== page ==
Our world is facing three challenges in terms of climate, waste processing and energy needs. On the one hand, we want to curb the climate impact of our energy use, but on the other hand, the global demand for energy is increasing due to a growing world population and increasing economic activity. The growing world population and global economy also leads to the production of more waste. Waste that in most countries is disposed of unprocessed in environmentally damaging landfills or simply wanders around on land and in water. In addition, thanks to agriculture, forestry and horticulture, there are gigantic residual flows, which often remain unprocessed on land or are simply incinerated, resulting in additional unwanted CO2 emissions. The same also applies to waste ‘stored’ on land and agricultural, forestry and horticultural waste streams, which are also a basis for CO2 emissions due to decay. However, spontaneous fires can also break out, which, in addition to CO2, also release several harmful substances into the atmosphere that threatens the environment and health.
In countries, such as Europe, where more work has already been done to make waste flows more manageable, including through recycling, a great deal of waste still remains, which, for example, is still not processed in a non-environmentally damaging way. In Europe, too, a lot of waste bubbles are still to be found or are being incinerated, for example for the generation of energy, where in most cases undesirable emissions of CO2 and other gases are released into the atmosphere. There is also a growing demand for green energy in Europe. Not so much by economic growth, but by using less and less fossil fuels in political decision-making. On the one hand due to the depletion of fossil fuels and on the other hand there because of the need to reduce CO2 emissions overall. As far as the latter is concerned, we are only at the beginning.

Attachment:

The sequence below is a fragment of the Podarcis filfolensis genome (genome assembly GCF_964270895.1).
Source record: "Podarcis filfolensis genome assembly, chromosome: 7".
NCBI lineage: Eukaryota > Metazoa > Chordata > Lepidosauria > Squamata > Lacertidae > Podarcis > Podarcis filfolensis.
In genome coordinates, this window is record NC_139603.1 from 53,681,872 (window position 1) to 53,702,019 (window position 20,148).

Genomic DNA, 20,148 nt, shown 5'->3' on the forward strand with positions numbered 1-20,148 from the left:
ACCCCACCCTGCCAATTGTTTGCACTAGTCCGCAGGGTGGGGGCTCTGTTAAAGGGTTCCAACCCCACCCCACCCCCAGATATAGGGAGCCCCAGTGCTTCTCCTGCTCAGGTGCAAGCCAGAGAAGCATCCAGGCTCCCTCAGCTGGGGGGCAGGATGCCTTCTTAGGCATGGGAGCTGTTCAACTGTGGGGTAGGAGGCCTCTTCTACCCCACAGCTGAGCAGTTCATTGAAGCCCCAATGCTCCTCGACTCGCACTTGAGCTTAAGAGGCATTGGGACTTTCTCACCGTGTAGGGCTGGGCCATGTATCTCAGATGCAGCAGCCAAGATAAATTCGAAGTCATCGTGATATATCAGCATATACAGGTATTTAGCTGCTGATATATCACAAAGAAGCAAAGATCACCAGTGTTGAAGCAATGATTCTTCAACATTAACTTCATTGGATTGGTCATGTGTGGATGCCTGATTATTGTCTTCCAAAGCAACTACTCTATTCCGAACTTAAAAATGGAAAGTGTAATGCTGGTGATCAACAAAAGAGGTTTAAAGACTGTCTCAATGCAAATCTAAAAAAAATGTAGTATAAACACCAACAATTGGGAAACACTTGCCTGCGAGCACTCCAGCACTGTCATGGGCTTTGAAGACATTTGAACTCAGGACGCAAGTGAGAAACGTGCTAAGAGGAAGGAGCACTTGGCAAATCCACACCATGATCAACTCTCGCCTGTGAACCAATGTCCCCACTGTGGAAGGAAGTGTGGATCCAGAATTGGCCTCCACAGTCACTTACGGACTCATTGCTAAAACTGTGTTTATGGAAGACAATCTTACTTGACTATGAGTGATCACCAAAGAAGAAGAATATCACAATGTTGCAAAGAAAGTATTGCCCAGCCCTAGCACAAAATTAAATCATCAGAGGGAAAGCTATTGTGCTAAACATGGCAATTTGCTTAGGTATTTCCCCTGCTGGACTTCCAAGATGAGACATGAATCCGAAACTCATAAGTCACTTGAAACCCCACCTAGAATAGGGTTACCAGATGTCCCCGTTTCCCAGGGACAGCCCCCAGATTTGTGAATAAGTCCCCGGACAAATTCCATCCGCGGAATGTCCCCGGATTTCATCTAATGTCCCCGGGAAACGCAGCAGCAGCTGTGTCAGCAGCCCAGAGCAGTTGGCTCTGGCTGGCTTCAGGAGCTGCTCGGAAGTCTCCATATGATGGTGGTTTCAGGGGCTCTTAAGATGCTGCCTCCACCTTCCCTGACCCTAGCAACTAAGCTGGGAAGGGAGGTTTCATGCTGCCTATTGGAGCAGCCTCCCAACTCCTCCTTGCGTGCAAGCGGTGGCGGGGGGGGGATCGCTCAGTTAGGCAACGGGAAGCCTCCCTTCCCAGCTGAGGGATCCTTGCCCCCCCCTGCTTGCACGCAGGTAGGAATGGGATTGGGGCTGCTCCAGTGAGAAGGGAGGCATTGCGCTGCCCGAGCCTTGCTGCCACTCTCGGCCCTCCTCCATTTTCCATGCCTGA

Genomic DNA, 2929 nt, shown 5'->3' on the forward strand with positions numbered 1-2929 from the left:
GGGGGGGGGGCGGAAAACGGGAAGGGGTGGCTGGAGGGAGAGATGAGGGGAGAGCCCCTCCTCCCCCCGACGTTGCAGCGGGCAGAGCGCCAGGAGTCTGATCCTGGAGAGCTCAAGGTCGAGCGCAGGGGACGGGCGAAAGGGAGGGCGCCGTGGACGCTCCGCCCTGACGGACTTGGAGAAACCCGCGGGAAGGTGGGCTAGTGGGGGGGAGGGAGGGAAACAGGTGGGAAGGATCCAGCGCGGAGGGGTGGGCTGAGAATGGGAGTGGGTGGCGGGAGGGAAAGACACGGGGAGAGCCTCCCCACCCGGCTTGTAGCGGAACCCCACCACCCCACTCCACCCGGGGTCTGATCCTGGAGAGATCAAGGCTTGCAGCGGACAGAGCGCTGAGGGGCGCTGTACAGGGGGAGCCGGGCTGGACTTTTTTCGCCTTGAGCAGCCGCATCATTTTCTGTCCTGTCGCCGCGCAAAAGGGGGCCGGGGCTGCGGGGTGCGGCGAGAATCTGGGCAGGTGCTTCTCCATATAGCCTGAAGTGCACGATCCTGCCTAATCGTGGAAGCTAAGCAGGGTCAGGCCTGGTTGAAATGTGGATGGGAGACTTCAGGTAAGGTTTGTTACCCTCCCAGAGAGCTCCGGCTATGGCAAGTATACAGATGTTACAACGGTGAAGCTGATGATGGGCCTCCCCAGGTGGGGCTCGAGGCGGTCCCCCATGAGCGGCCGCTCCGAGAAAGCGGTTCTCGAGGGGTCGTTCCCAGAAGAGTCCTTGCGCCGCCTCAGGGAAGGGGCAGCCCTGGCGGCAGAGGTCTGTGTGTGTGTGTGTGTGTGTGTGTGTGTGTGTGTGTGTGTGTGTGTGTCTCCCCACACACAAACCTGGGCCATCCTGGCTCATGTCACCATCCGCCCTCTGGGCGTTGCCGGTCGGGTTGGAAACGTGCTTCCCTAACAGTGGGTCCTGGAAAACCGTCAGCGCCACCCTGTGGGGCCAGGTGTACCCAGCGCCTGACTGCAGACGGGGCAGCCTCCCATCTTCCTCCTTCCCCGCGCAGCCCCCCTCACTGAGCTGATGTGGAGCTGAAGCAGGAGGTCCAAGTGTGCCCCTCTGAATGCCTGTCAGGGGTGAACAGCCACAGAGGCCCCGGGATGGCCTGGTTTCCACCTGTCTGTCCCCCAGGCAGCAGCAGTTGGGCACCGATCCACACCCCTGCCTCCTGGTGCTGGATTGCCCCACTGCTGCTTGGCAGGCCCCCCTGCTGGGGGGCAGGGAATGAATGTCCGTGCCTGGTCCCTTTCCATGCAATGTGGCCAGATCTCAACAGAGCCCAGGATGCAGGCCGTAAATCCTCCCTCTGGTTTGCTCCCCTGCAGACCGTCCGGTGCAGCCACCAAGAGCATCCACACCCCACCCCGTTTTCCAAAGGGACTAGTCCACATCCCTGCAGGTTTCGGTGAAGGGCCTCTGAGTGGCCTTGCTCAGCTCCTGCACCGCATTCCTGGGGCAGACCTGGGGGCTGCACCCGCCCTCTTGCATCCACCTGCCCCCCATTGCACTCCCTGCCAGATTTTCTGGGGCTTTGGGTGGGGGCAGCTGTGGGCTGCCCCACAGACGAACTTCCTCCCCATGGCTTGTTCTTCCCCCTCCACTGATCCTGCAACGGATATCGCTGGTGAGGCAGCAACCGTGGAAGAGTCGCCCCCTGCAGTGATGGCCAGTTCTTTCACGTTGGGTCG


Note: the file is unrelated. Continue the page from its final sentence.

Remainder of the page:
Wouldn’t it be nice to have methods that both clean up waste, generate energy without causing unwanted emissions and clean the environment, polluted land and water? And that residues from waste processing can also be used. In other words, all parts of the waste are reused in forms of energy and new raw materials, such as bio fertiliser.
KPP has developed such a configuration thanks to years of cooperation with its technical partners. It concerns advanced concepts in the field of fermentation, gasification and water cleaning. On our solutions page you can read how.